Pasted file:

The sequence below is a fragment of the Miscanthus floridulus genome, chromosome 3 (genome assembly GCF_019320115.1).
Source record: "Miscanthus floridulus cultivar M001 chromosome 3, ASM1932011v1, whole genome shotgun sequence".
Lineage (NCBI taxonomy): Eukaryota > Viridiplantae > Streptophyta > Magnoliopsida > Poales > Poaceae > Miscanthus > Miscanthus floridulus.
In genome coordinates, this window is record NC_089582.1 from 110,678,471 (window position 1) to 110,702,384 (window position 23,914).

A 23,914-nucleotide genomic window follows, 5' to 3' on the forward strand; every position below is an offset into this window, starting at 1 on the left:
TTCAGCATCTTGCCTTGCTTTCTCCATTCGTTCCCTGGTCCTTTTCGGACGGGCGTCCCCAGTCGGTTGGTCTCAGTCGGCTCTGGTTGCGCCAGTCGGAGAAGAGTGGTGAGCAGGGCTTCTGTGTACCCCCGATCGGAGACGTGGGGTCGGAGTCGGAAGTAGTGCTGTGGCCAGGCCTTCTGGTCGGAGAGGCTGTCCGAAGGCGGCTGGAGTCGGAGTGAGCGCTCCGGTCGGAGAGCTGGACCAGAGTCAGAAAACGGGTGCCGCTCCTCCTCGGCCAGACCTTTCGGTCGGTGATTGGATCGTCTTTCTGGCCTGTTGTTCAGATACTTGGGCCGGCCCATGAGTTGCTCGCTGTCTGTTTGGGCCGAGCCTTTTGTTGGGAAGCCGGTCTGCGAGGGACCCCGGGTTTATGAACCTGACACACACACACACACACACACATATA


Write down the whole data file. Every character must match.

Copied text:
The sequence below is a fragment of the Miscanthus floridulus genome, chromosome 3 (genome assembly GCF_019320115.1).
Source record: "Miscanthus floridulus cultivar M001 chromosome 3, ASM1932011v1, whole genome shotgun sequence".
Lineage (NCBI taxonomy): Eukaryota > Viridiplantae > Streptophyta > Magnoliopsida > Poales > Poaceae > Miscanthus > Miscanthus floridulus.
In genome coordinates, this window is record NC_089582.1 from 110,678,471 (window position 1) to 110,702,384 (window position 23,914).

A 23,914-nucleotide genomic window follows, 5' to 3' on the forward strand; every position below is an offset into this window, starting at 1 on the left:
TTCAGCATCTTGCCTTGCTTTCTCCATTCGTTCCCTGGTCCTTTTCGGACGGGCGTCCCCAGTCGGTTGGTCTCAGTCGGCTCTGGTTGCGCCAGTCGGAGAAGAGTGGTGAGCAGGGCTTCTGTGTACCCCCGATCGGAGACGTGGGGTCGGAGTCGGAAGTAGTGCTGTGGCCAGGCCTTCTGGTCGGAGAGGCTGTCCGAAGGCGGCTGGAGTCGGAGTGAGCGCTCCGGTCGGAGAGCTGGACCAGAGTCAGAAAACGGGTGCCGCTCCTCCTCGGCCAGACCTTTCGGTCGGTGATTGGATCGTCTTTCTGGCCTGTTGTTCAGATACTTGGGCCGGCCCATGAGTTGCTCGCTGTCTGTTTGGGCCGAGCCTTTTGTTGGGAAGCCGGTCTGCGAGGGACCCCGGGTTTATGAACCTGACACACACACACACACACACACATATA